Quality educational opportunities are critical to helping our children develop to their maximum potential and to our community’s ability to compete in the global economy.
In this section, we summarize trends in the performance of our area’s educational system, including: 1) prekindergarten enrollment; 2) percentage of preschoolers receiving special education services; 3) per-student spending; 4) passing rates on fourth-grade English and math exams; 5) passing rates among low-income and minority students; 6) high school graduation rates; 7) post-graduation plans of high school graduates; and 8) education levels among adults.
In all cases, comparisons to state statistics reflect the state excluding New York City.
The percentage of preschoolers receiving special education services has increased and has consistently been above state levels since 2001. The percentage of 4-year-olds enrolled in publicly funded prekindergarten has increased by 4 points between 2001 and 2014. Average per-student spending was lower than the statewide average.
The county’s passing rates on fourth-grade English were above the state and math exams were slightly below those of the state. Passing rates were lower among low-income and minority students. High school graduation rates have increased to 82%, slightly lower than the region and state. Dutchess had the highest rate of high school graduates saying they planned to attend 2- or 4-year colleges in the region and was above the state. The county also had the highest rate of adults with at least a bachelor’s degree in the region and was on par with the state.
The percentage of preschoolers receiving special education services has been increasing since 2000.
In 2014, 8.0% of 3- to 5-year-olds received special education services in Dutchess, higher than the state (5.9%) and the region (6.7%). The rate in Dutchess has increased 63% since 2000 and is higher than neighboring Orange (6.1%) and Ulster (6.5%).
Prekindergarten enrollment has been increasing since 2000, although remained the lowest in the region.
About 11% of Dutchess County's 4-year-olds were enrolled in publicly funded prekindergarten programs in 2014, lower than Ulster (24%), Orange and the state (both 36%).
Per-student spending by school districts in Dutchess was the second lowest in the region.
School districts in Dutchess County spent $22,300 per student in 2015, $200 less than the state figure. Spending in Dutchess has consistently been the lowest among the counties in the region on average. Still, school spending has grown considerably since 2000, up 58% even after adjusting for inflation.
The passing rates on fourth-grade English and math exams in Dutchess County were below the state.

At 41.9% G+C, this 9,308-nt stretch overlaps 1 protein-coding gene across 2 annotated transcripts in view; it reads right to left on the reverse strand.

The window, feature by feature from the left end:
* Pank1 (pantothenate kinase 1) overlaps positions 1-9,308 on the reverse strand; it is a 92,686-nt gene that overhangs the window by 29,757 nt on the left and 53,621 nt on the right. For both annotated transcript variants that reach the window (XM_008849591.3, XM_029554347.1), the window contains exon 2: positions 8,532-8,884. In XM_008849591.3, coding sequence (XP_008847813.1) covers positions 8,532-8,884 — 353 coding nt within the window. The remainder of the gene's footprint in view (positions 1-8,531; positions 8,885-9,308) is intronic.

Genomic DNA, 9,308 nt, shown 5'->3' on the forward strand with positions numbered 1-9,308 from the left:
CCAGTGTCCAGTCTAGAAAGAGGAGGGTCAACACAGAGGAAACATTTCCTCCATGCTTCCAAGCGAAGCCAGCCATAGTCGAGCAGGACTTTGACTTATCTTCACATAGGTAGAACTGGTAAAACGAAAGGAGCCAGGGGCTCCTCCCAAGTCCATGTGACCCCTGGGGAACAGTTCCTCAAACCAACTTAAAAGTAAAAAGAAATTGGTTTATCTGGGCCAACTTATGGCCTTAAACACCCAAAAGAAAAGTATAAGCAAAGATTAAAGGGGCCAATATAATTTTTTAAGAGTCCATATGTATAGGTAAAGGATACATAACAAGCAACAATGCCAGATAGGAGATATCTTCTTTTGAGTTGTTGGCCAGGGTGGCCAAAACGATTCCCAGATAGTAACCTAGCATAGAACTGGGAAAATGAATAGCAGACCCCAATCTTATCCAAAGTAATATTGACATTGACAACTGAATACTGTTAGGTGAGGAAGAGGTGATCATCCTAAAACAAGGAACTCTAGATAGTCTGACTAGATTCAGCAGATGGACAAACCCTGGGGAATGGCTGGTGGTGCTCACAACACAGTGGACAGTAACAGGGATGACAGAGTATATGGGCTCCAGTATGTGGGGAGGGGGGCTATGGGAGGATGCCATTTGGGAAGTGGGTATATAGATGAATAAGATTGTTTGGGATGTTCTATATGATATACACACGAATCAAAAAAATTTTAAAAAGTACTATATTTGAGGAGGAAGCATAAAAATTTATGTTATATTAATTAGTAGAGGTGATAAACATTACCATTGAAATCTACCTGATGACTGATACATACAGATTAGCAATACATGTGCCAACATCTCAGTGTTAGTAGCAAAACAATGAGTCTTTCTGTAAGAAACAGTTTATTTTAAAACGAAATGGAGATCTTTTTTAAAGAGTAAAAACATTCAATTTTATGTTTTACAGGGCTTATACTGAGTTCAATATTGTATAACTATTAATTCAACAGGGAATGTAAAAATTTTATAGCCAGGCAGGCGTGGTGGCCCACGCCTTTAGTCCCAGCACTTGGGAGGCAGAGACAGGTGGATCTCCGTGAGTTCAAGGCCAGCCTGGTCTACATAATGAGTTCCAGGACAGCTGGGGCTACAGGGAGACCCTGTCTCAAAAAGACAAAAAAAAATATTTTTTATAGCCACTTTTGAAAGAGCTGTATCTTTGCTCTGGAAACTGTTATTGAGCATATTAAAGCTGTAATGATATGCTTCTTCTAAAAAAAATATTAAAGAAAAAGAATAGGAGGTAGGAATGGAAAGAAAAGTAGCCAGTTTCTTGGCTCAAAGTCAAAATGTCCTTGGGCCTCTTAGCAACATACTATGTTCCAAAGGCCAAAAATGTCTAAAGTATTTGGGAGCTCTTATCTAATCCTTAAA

The county’s fourth-graders performed above the region on the state English exam, with 36% passing in 2016. Dutchess was below the state in math, 40% passed in the county compared to 46% in the state. Passing rates in the county have generally followed state trends. However, it should be noted that a substantial number of students did not take state exams in 2016 due to parent concerns about testing in schools. The large percentage of students not taking the exam may have a significant effect on overall achievement levels and should therefore give caution to interpreting these results. The opt out rate for the English exam in Dutchess was 32% and 36% for the math exam in 2016.
Passing rates among low-income and minority students were lower than for other students.
Passing rates on state tests were significantly lower for low-income, African American and Hispanic students than for their peers. While 21% of low-income fourth-graders passed the English and 22% passed the math exams in 2016, 47% and 52% of students who were not low-income passed the English and math tests. The disparities by race and ethnicity of students were similar; for example, 15% of African American and 29% of Hispanic fourth-graders passed the English exam, compared to 43% of white fourth-graders.
Since 2008, high school graduation rates have increased and dropout rates have decreased.
The county’s high school graduation rate was slightly below the state level, while the dropout rate was a bit higher. About 84% of the 2010 cohort graduated on time (by 2014), compared to 85% in the state. About 7% of the cohort dropped out, above the state rate of 6%.
An increasing proportion of high school graduates planned to attend 2-year colleges.
Dutchess had the highest share of students planning to attend college (86%) in the region. Similar to the regional trend, the share headed to 4-year colleges fell 3 percentage points between 2001 and 2014 to 44%, while the proportion planning on 2-year college rose 4 points to 42%. These trends were similar at the state level, although a bigger share was planning on 4-year college (49%) and a smaller share on 2-year college (34%).
Education levels among adults increased, with more having a college education.
The proportion of adults with a bachelor’s degree or higher in Dutchess was the highest in the region (33%) and above the nation and the state. Overall education levels among adults in Dutchess have been rising, with 62% of adults in 2010-14 having attended at least some college, up from 56% in 2000.
The proportion of residents with a 4-year degree or higher in Dutchess County was 59% among Asians, 35% among whites, 22% among African American residents and 19% among Hispanics in 2010-14.